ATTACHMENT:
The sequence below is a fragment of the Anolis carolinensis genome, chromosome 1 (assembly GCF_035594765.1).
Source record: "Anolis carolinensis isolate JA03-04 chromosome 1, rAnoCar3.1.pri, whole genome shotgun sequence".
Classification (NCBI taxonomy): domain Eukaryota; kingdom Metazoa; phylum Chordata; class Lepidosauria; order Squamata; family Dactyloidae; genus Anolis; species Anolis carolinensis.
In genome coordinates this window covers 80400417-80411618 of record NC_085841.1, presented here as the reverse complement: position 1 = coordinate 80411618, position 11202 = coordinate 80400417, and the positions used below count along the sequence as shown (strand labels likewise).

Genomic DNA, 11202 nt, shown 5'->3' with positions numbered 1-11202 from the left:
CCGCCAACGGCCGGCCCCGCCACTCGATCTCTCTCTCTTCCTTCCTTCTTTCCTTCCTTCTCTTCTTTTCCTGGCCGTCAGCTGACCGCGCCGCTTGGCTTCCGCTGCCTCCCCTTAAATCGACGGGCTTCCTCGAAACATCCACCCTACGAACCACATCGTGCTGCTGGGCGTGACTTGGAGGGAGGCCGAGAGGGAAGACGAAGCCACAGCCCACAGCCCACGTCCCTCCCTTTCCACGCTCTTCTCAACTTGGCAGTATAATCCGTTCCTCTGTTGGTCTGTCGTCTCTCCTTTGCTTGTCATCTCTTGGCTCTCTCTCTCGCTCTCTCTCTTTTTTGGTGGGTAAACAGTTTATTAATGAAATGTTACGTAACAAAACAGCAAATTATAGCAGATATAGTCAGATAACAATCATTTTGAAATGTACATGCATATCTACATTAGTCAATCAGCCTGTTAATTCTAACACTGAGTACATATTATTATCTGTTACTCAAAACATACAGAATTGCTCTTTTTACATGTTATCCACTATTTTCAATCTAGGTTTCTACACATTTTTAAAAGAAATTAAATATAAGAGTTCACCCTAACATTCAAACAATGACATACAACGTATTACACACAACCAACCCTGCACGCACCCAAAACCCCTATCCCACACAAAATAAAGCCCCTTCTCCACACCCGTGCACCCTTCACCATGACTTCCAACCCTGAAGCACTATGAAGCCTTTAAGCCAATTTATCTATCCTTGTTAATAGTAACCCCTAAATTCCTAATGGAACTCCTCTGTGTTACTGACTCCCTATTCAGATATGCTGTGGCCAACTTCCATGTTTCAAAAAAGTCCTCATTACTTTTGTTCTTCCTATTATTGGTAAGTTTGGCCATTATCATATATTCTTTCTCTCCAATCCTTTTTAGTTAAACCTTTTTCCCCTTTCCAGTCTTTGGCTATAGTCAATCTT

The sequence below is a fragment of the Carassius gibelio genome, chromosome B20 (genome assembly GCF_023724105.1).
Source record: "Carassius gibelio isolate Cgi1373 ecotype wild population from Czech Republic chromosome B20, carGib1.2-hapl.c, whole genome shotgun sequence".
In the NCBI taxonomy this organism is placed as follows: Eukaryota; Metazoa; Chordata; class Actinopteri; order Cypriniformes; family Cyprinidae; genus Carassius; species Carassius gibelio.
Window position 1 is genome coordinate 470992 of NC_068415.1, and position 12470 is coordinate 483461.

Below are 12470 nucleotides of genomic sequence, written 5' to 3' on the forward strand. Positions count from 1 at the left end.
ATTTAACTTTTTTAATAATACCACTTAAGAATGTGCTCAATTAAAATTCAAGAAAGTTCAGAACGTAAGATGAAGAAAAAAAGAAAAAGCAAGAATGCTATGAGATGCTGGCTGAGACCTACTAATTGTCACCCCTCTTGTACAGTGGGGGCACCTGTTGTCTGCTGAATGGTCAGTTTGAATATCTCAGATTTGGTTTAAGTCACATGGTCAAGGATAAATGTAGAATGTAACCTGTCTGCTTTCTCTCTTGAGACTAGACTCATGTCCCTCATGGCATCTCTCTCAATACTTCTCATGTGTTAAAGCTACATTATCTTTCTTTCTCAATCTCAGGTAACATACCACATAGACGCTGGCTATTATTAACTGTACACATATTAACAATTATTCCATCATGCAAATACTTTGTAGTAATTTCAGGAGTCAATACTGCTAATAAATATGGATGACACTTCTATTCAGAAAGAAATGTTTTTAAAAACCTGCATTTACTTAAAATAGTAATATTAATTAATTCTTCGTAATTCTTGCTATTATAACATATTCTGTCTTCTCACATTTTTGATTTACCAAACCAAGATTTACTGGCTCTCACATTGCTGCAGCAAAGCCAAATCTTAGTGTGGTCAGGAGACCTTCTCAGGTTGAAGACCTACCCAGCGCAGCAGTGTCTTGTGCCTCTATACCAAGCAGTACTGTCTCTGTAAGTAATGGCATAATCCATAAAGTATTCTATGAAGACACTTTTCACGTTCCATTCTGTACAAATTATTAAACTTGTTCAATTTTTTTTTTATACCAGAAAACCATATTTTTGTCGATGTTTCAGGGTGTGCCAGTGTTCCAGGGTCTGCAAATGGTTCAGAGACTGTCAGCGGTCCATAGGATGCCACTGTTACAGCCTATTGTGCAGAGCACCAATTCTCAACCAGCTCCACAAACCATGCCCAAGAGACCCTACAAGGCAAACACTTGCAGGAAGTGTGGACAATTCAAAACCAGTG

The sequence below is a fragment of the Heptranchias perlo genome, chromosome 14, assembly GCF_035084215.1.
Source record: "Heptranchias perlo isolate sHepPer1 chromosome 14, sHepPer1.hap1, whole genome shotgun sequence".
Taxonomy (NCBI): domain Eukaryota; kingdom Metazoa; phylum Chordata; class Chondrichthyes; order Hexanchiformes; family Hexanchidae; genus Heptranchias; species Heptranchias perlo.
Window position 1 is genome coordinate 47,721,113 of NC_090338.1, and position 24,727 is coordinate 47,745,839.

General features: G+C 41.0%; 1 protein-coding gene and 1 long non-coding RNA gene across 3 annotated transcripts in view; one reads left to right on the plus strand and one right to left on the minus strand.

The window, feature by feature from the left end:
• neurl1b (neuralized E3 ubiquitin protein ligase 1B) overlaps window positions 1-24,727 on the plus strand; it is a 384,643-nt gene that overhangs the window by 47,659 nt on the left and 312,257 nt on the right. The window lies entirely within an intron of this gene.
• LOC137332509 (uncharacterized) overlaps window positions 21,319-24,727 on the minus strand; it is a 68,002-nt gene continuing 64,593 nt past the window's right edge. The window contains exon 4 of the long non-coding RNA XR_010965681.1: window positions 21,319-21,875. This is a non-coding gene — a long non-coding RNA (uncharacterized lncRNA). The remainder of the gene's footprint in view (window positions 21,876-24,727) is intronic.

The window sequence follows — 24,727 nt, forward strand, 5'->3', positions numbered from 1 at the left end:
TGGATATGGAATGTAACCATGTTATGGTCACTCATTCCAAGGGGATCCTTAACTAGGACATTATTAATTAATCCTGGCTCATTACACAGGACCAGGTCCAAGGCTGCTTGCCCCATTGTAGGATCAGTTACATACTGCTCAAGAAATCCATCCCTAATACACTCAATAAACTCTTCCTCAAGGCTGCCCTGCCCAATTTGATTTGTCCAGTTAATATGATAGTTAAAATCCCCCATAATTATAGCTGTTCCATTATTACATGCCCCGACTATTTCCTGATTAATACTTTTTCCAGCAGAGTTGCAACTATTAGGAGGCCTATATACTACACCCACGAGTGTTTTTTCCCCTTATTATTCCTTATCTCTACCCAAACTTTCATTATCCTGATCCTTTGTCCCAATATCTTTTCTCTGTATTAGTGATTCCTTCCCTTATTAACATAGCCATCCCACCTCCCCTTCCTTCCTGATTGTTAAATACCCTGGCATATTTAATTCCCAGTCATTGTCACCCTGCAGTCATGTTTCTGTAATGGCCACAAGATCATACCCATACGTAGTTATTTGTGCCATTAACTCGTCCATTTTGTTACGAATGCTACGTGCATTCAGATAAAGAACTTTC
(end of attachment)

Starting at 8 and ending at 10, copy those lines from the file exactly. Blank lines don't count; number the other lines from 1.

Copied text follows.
Source record: "Carassius gibelio isolate Cgi1373 ecotype wild population from Czech Republic chromosome B20, carGib1.2-hapl.c, whole genome shotgun sequence".
In the NCBI taxonomy this organism is placed as follows: Eukaryota; Metazoa; Chordata; class Actinopteri; order Cypriniformes; family Cyprinidae; genus Carassius; species Carassius gibelio.
Window position 1 is genome coordinate 470992 of NC_068415.1, and position 12470 is coordinate 483461.